What to Know
- Secretary of Transportation Pete Buttigieg toured the century-old rail tunnel connecting New York and New Jersey Monday and offered his support for an $11 billion project to build a new tunnel
- The existing tunnel is more than 110 years old and prone to problems and delays due to aging infrastructure
- A new tunnel would allow the old tunnel to be overhauled, a process that would take roughly two years, and then returned to use
Secretary of Transportation Pete Buttigieg toured the century-old rail tunnel connecting New York and New Jersey Monday and offered his support for an $11 billion project to build a new tunnel that has endured years of political squabbling and funding disputes.
Buttigieg accompanied members of the two states’ Congressional delegations including New York Sen. Chuck Schumer and fellow Democratic Sen. Cory Booker of New Jersey on a ride through the 111-year-old span, the site of regular delays that ripple up and down the rail corridor between New York and Washington, D.C.
“What we saw were building techniques and transportation technology representing the absolute state of the art ... of 1910,” Buttigieg said from Amtrak’s concourse in Penn Station. “It was the best construction you could possibly get 110 years ago. Now, it’s time to upgrade and secure this infrastructure for the 21st century.”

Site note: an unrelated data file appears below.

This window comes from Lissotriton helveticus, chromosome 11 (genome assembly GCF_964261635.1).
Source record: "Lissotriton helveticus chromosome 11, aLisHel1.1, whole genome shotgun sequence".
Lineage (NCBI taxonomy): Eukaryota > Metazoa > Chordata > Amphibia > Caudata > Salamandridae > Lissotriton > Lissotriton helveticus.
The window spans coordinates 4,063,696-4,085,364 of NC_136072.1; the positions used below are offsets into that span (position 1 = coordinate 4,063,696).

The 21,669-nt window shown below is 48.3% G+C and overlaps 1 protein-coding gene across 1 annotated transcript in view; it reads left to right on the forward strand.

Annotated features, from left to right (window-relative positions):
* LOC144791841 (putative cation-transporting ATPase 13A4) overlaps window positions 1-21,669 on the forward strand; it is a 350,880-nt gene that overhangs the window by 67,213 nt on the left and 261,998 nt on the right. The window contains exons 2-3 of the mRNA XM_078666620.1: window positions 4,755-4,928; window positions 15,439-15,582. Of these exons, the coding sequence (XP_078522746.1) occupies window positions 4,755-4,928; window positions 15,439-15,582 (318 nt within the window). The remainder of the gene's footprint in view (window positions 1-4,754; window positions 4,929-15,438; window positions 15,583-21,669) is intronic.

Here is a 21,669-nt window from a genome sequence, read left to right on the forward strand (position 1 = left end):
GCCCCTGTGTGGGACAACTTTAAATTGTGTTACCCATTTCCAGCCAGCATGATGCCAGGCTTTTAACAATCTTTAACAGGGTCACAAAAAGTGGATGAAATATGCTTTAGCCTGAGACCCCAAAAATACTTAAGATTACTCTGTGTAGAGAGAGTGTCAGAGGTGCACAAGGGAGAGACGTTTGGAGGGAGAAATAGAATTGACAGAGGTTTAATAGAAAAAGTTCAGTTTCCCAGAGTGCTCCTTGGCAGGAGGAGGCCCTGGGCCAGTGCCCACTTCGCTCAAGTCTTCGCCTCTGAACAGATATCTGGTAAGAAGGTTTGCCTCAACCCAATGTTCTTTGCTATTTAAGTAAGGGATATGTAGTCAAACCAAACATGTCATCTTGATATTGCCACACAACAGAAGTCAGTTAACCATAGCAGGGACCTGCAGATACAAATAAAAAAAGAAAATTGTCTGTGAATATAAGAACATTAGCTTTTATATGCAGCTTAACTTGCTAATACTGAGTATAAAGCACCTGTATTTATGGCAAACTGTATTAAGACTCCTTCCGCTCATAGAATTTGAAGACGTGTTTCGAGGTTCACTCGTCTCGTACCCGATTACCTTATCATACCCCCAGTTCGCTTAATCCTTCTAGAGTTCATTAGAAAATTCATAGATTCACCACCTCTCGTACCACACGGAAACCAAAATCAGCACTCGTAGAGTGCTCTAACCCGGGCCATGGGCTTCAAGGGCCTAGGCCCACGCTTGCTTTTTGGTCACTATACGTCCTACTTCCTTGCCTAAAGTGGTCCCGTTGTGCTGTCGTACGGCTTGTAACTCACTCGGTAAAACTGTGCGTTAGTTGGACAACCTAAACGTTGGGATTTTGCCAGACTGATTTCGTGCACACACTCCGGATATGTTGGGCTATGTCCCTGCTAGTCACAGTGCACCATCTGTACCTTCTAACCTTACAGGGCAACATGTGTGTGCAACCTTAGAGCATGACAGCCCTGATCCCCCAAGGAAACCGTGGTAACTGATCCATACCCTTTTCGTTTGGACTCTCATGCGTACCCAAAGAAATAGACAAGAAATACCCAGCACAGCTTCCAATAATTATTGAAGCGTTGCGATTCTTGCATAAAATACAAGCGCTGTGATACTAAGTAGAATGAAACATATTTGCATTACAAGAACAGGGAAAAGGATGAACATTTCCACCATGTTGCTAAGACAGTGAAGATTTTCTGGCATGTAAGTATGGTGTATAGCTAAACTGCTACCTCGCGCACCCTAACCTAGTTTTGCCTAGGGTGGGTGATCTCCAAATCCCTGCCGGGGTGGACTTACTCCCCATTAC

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The federal government gave the tunnel project key environmental approvals last month necessary to secure federal grants. That had been a sticking point during the Trump administration, as Schumer and others had accused Trump of purposely delaying the environmental approval for political reasons, a charge administration officials denied.
The approval will smooth the process for the project to secure federal funding as part of a 50-50 split between the federal government and the two states. The project has languished for so long — it began in earnest 10 years ago — that plans announced in late 2017 by Cuomo and then-New Jersey Gov. Chris Christie to fund the states’ share need overhauling.
Assuming a funding deal is worked out, primary construction wouldn’t begin until 2023, Schumer said, though he added that he hopes to push that up to sometime next year. Once that begins, it will take about six or seven years to complete.
Schumer sounded a positive tone.
“Today we can announce that the hostage that was the Gateway tunnel under the previous administration has been set free,” he said.
The project will benefit in part from $49 billion set aside for transit and $66 billion set aside specifically for rail projects contained in the bipartisan infrastructure plan being considered in Washington, he added.
The existing tunnel is more than 110 years old and prone to problems and delays due to aging infrastructure. Saltwater intrusion from Superstorm Sandy in 2012 accelerated the tunnel’s deterioration and forced Amtrak, which owns the tunnel, to embark on costly repairs to keep it functioning reliably.
Hundreds of trains and hundreds of thousands of passengers pass through the tunnel per day during normal times.
A new tunnel would allow the old tunnel to be overhauled, a process that would take roughly two years, and then returned to use.
That could significantly increase rail capacity into and out of New York, though it likely would require additional tracks at Penn Station. Cuomo and transit officials announced plans to redo Penn Station in April, but those are expected to take years to be implemented.